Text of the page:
Do Our Kids Know Who They Are?
Knowing and trusting in the truth of who God is should lead us from theology to our own identity.
Once kids are confident in truths such as “God is the giver of good gifts,” and “God’s Holy Spirit is powerful,” they start connecting the dots. They will realize God gives them good gifts, and that this powerful Holy Spirit lives in them!
Teaching kids that that they are made in the image of this all-powerful God is vital. It will cause them to reflect the God who made them, and their theology will inform their identity.
As our kids gain more independence and encounter culture, having a strong understanding of who they are in Christ will allow them to stand firm in what God calls them to do—no matter how counter-cultural it is.
A firm knowledge of God coupled with a child’s identity in Christ serves as an anchor. This anchor reaches into a kid’s maturing soul and helps them make life decisions.
Knowing the truth of who God is and what that means in their own lives will lead kids to a place of faith. It allows them to step out and see what God may be actually calling them to do!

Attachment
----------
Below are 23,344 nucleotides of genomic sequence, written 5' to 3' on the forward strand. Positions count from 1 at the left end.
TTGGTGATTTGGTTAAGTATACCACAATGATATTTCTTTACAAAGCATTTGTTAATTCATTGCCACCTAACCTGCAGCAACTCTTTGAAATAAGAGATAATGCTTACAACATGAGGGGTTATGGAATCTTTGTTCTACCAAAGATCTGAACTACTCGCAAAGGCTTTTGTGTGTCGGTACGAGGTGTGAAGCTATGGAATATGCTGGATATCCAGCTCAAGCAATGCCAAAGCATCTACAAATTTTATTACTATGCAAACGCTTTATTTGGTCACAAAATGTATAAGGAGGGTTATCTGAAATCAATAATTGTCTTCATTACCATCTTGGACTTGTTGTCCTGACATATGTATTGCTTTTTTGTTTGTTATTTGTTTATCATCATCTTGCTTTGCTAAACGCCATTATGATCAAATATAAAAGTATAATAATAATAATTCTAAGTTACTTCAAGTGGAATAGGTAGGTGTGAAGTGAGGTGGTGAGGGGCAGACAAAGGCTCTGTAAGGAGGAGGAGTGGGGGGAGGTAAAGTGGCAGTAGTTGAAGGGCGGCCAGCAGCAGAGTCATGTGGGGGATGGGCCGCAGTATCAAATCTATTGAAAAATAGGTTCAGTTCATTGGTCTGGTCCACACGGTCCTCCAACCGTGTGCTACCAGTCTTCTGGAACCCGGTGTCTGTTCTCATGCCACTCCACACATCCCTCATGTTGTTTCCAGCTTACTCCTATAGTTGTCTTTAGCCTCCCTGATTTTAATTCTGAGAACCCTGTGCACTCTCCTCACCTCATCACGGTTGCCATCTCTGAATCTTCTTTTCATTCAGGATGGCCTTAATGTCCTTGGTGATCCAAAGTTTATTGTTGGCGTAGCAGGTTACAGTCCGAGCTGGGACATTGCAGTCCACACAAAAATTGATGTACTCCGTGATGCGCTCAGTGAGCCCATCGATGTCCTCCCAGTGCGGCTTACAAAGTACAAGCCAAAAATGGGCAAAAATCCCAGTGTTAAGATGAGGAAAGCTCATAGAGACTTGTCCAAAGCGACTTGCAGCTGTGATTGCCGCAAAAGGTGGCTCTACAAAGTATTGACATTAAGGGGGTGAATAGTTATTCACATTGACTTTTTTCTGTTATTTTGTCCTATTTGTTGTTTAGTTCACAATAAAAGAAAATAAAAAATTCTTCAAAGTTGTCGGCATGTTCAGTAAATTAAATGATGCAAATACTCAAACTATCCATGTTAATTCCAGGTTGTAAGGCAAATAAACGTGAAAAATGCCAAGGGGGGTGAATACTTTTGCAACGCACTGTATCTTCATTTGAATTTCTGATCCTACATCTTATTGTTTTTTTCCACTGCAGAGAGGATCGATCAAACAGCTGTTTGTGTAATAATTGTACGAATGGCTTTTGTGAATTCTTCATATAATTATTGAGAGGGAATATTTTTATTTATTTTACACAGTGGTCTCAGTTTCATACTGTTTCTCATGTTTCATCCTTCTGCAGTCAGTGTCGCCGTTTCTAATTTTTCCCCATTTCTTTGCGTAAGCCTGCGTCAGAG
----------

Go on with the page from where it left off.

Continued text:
Do We Know Who Our Kids Are?
If we are teaching our kids to know God’s voice by studying His Word, we have to be ready to receive those words of calling with them. And, we need to be ready to help them test and discern what God’s calling might be for their lives.
This is where we reflect back to them what they may be hearing from God. We help test if it feels consistent with what we know to be true about God and our kids.
This practice includes helping them discover their spiritual gifts through prayer and discernment. Acknowledge the talents and experiences that have given them hearts for certain types of people and ministries.
Helping Kids Seek Discernment
One 6th grader, who is particularly quiet (and generally prefers to be by herself), recently asked me how she could serve in our kids’ ministry.
I told her to think and pray about it. Once she had prayed, we could then talk about what she felt God was calling her to. A week later she told me, “I think I could teach large group.”